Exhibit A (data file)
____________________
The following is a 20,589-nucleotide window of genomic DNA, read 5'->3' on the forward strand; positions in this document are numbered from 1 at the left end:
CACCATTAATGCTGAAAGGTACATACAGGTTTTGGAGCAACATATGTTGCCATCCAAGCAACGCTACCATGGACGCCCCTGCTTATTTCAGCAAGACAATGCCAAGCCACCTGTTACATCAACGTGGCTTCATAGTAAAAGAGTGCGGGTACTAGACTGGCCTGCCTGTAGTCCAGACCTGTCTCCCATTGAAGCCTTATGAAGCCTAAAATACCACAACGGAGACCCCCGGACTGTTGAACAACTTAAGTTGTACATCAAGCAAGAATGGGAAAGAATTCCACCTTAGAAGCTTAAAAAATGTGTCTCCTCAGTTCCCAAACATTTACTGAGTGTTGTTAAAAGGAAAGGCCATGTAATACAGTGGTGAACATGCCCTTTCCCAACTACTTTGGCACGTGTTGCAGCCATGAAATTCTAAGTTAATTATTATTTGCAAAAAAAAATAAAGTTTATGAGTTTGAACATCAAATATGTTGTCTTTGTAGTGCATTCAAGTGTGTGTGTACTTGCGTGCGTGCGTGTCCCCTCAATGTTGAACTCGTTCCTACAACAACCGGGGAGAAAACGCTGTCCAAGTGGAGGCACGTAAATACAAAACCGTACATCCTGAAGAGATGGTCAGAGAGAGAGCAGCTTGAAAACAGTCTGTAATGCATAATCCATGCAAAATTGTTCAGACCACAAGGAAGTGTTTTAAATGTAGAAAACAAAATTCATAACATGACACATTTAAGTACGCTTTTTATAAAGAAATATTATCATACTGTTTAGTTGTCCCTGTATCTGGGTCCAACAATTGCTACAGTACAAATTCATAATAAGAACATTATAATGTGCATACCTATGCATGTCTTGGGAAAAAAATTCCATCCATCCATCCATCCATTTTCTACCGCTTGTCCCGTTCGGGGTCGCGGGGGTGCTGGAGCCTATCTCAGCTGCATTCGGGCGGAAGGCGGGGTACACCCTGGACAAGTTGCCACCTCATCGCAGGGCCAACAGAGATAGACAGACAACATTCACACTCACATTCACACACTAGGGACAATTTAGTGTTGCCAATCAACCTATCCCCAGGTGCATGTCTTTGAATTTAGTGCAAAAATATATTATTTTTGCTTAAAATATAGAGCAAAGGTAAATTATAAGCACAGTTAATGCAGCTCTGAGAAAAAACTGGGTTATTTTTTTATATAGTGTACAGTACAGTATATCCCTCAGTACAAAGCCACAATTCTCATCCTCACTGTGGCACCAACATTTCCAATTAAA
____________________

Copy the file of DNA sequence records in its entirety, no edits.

The following is a 20,589-nucleotide window of genomic DNA, read 5'->3' on the forward strand; positions in this document are numbered from 1 at the left end:
CACCATTAATGCTGAAAGGTACATACAGGTTTTGGAGCAACATATGTTGCCATCCAAGCAACGCTACCATGGACGCCCCTGCTTATTTCAGCAAGACAATGCCAAGCCACCTGTTACATCAACGTGGCTTCATAGTAAAAGAGTGCGGGTACTAGACTGGCCTGCCTGTAGTCCAGACCTGTCTCCCATTGAAGCCTTATGAAGCCTAAAATACCACAACGGAGACCCCCGGACTGTTGAACAACTTAAGTTGTACATCAAGCAAGAATGGGAAAGAATTCCACCTTAGAAGCTTAAAAAATGTGTCTCCTCAGTTCCCAAACATTTACTGAGTGTTGTTAAAAGGAAAGGCCATGTAATACAGTGGTGAACATGCCCTTTCCCAACTACTTTGGCACGTGTTGCAGCCATGAAATTCTAAGTTAATTATTATTTGCAAAAAAAAATAAAGTTTATGAGTTTGAACATCAAATATGTTGTCTTTGTAGTGCATTCAAGTGTGTGTGTACTTGCGTGCGTGCGTGTCCCCTCAATGTTGAACTCGTTCCTACAACAACCGGGGAGAAAACGCTGTCCAAGTGGAGGCACGTAAATACAAAACCGTACATCCTGAAGAGATGGTCAGAGAGAGAGCAGCTTGAAAACAGTCTGTAATGCATAATCCATGCAAAATTGTTCAGACCACAAGGAAGTGTTTTAAATGTAGAAAACAAAATTCATAACATGACACATTTAAGTACGCTTTTTATAAAGAAATATTATCATACTGTTTAGTTGTCCCTGTATCTGGGTCCAACAATTGCTACAGTACAAATTCATAATAAGAACATTATAATGTGCATACCTATGCATGTCTTGGGAAAAAAATTCCATCCATCCATCCATCCATTTTCTACCGCTTGTCCCGTTCGGGGTCGCGGGGGTGCTGGAGCCTATCTCAGCTGCATTCGGGCGGAAGGCGGGGTACACCCTGGACAAGTTGCCACCTCATCGCAGGGCCAACAGAGATAGACAGACAACATTCACACTCACATTCACACACTAGGGACAATTTAGTGTTGCCAATCAACCTATCCCCAGGTGCATGTCTTTGAATTTAGTGCAAAAATATATTATTTTTGCTTAAAATATAGAGCAAAGGTAAATTATAAGCACAGTTAATGCAGCTCTGAGAAAAAACTGGGTTATTTTTTTATATAGTGTACAGTACAGTATATCCCTCAGTACAAAGCCACAATTCTCATCCTCACTGTGGCACCAACATTTCCAATTAAA